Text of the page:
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Kelly 'the king' Sutherland shares thoughts on racing

Kelly Sutherland is one of the most accomplished chuckwagon drivers on the WPCA circuit, having qualified for 66 final heat competitions and winning 20 of them.
Kelly Sutherland off to a great start on the final day of racing at the Bonnyville Chuckwagon Championship on Sunday.
Kelly Sutherland off to a great start on the final day of racing at the Bonnyville Chuckwagon Championship on Sunday.

Kelly Sutherland is one of the most accomplished chuckwagon drivers on the WPCA circuit, having qualified for 66 final heat competitions and winning 20 of them. Sutherland shored up his title as “the king” by winning both the Ponoka Stampede and the Calgary Stampede Rangeland Derby in 2010.

In the three and a half weeks leading up to the Bonnyville Chuckwagon Championship Sutherland won around $175,000 for his hard work and dedication to professional chuckwagon racing. While in Bonnyville he made time to share thoughts on the exciting sport of chuckwagon racing with the Nouvelle.

“It's probably the best run I've had in a long time,” Sutherland says, adding that he hoped it would carry on for the rest of the season. He said while the start of his season was a little cold, his season started to turn around High River at the North American Chuckwagon Championship June 24-27. He finished with an aggregate total just three seconds behind the winner of the competition Luke Tournier.

Sutherland had nothing but great things to say about competing in the Bonnyville Chuckwagon Championship. From great accommodations for the drivers on the grounds, to the permanent grandstands with a roof, and a strong organizing committee, Bonnyville's Championship is among the best.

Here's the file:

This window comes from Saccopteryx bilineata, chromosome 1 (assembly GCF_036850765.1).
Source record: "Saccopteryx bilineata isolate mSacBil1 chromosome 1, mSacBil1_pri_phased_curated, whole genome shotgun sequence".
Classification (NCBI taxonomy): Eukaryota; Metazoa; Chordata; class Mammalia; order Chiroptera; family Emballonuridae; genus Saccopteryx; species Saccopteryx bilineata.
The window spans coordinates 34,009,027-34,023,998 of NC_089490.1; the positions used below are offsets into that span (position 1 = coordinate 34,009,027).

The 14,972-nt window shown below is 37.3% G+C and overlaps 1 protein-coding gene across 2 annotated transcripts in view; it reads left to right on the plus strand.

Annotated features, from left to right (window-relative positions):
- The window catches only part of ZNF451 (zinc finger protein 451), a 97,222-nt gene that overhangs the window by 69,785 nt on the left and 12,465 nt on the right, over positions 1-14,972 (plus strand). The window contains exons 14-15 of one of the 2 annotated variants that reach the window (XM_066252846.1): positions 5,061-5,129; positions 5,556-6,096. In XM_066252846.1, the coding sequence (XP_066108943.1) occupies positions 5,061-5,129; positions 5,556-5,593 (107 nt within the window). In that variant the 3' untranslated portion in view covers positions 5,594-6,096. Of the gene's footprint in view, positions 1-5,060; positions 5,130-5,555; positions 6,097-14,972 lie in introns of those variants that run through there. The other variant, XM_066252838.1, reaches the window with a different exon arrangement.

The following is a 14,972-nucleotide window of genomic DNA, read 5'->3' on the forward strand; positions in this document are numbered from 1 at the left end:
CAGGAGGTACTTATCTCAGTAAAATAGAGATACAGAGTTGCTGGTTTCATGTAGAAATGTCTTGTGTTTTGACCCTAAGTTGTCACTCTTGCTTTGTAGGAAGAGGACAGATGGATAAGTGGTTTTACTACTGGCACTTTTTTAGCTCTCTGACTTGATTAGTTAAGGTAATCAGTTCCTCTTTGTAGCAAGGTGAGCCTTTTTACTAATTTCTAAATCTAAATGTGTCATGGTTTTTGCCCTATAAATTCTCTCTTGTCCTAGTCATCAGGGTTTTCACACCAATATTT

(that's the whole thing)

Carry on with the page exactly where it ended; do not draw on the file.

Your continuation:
“That's what it takes, the whole community to get involved. The tarp sale is always very strong here, there's always lots of local support, and that bodes well for our industry. I think there's a big future here,” he says. “It's going to be one of the premier stops in a few years on the tour.”

Sutherland credits his family support for his success, noting that the sport of chuckwagon racing is very family orientated. He says one reason he keeps going after 45 years is the opportunity to travel with his son Mark, who has also become very successful in chuckwagon racing. This year Mark came in fifth in aggregate time at both High River and Ponoka, and eighth in Calgary.

“It's very much family orientated and throughout my whole career I've just been very lucky at the sport,” Sutherland says. He adds that he feels he still has some time of competitive racing ahead of him although he takes it year-to-year.

How does Kelly Sutherland maintain that competitive edge after so many years of accomplished chuckwagon racing? While he attributes some of his success to luck and family support, he said that Mark's coming on to the circuit changed the way they train their horses - for the better.

“Everybody buys horses in the same place. The fact that they run faster for somebody than they do for the next guy, that's usually a result of the little things that you do with them,” Sutherland says. He notes that the sport is much more competitive today than when he started racing, making livestock maintenance and training all that much more important.

When he started racing, maybe five drivers had a good chance of coming in first on any given day. Now he says at least 25 have a good chance of winning, making his job more difficult.

“That makes it a lot more difficult for guys like me to win or guys like them to win. I find that very intriguing. I like to win and it's much more difficult to win,” he says.

He says while earnings in other sports may be significantly higher and require less investment, chuckwagon racing provides a lifestyle worth continuing.

“In our sport, we have nobody telling us what to do, when to go to camp, when not to go to camp. There is no other sport that I'm aware of that you can win when you're 18 and you can win when you're 62. When you take a gamut of 40 to 50 years of being able to be competitive at something through your whole life, to me that's worth a lot,” he says. “In a business decision most people wouldn't do it.”